Top Seven Software Project Management Tools

What do you need to manage a reasonably large software project?

I am fortunate to be on a project where the following tools are vital to managing the developers and the development of the software.... its life-cycle:

The critical items I would recommend are the following:

  1. Git
  2. Bug Tracking
  3. Database Management
  4. Unit Testing
  5. Exception Logging
  6. SQL Logging
  7. Authorization Logging


Git, or it's cousin subversion is really an insurance policy the company that is developing the software must have. It keeps track of all changes, can reverse changes, and generally, keep the code that is being worked on organized. No one developer can easily delete the work you have invested in, and past work and all changes that are made can be managed. It allows teams of developers to work on the same set of code without stomping on each others feet, or cancelling out each other's effort. Github and Bitbucket are well known, mature Git repositories. Git can be run on your desktop, or on your own servers or via a provider such as the two mentioned. Git is generally opensource and free.

Bug Tracking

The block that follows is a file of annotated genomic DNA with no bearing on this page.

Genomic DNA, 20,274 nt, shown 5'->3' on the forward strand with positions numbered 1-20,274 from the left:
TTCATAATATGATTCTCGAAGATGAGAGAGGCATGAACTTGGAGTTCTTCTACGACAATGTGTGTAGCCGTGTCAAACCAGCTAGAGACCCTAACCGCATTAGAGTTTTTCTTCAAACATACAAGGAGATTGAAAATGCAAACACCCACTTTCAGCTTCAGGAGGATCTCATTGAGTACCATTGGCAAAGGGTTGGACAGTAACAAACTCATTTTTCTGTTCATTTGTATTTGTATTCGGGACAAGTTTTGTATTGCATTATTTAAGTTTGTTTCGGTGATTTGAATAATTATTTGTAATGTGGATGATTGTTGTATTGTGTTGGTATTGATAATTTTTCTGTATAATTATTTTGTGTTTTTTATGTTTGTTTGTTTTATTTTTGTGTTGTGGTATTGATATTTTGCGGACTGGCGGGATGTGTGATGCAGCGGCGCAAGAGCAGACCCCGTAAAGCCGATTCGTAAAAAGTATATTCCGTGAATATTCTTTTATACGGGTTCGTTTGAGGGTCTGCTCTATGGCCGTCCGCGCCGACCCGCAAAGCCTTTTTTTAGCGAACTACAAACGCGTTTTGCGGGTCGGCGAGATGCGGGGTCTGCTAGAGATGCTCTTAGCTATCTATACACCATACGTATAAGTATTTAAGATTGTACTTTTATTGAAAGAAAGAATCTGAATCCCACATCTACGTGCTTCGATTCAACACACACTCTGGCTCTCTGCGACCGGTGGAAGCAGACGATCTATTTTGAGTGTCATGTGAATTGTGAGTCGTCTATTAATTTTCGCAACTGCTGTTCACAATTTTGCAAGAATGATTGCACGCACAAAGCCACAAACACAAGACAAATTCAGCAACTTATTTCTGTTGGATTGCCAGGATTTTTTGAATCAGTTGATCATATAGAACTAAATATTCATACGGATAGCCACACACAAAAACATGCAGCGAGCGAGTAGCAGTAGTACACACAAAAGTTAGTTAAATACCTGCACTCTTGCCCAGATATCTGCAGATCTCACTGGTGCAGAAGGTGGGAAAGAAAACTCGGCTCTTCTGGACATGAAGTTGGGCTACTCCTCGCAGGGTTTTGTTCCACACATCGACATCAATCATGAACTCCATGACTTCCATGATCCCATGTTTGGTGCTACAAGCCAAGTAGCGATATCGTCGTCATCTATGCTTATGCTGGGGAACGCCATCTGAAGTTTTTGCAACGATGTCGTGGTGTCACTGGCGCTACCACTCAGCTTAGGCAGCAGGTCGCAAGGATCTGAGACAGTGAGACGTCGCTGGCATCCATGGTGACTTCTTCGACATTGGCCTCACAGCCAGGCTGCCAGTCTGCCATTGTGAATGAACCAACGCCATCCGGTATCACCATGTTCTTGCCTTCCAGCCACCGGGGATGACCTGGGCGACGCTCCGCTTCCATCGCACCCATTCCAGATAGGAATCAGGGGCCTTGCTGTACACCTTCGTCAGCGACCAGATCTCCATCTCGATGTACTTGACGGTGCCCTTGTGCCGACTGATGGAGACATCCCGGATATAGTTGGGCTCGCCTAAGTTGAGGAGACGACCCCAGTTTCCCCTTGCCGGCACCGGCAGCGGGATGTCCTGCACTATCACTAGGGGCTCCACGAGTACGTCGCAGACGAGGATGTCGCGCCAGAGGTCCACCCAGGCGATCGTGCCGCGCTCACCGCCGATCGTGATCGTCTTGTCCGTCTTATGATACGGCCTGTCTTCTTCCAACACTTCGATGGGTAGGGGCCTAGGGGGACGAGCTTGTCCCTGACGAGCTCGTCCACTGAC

It is a good idea to have a bug tracking system on large projects. This allows bugs that are discovered to be entered into the system and the project manager can assign a priority to the problem and assign it to a developer. This is often used in conjunction with a wiki of some sort. I have installed various open source, free bug tracking systems while on projects. They are also cloud based as well. Jira is one, Bugzilla is another.

Database Management

When you have many databases to manage, things can go wrong fast. You may have a development, test and production database. You likely have others example a demo system database. Keeping all these in sync is an important step as the consequences of not doing so will lead to huge problems. We have had weird issues costing valuable troubleshooting time when this has happened.

There are many ways to handle this. One technique I have used on projects is to "check in" every SQL database change script into git so that those in need can run them against the other databases.

On my current project, we are using phinx, a tool that can keep track of the changes to each database, and roll them forward or backwards as needed.

An additional tool we developed gives us a "diff" between databases so that we can check that the databases, their indexes etc are identical.

Unit Testing

Unit testing is critical in certain projects, but not always useful in all software development. Where you have functions/methods that do a particular job, and the output can be tested, you should employ unit testing. It is a discipline. The payoff is both now and later. Example, if five years from now, a developer makes changes, and your unit testing environment was invested in up front, you can, with one click, run thousands of unit tests.....and, the point here is that if the developer has made a change that causes a unit test to fail, you can catch the problem right away, rather than having the error introduced into production where it will cost you dearly.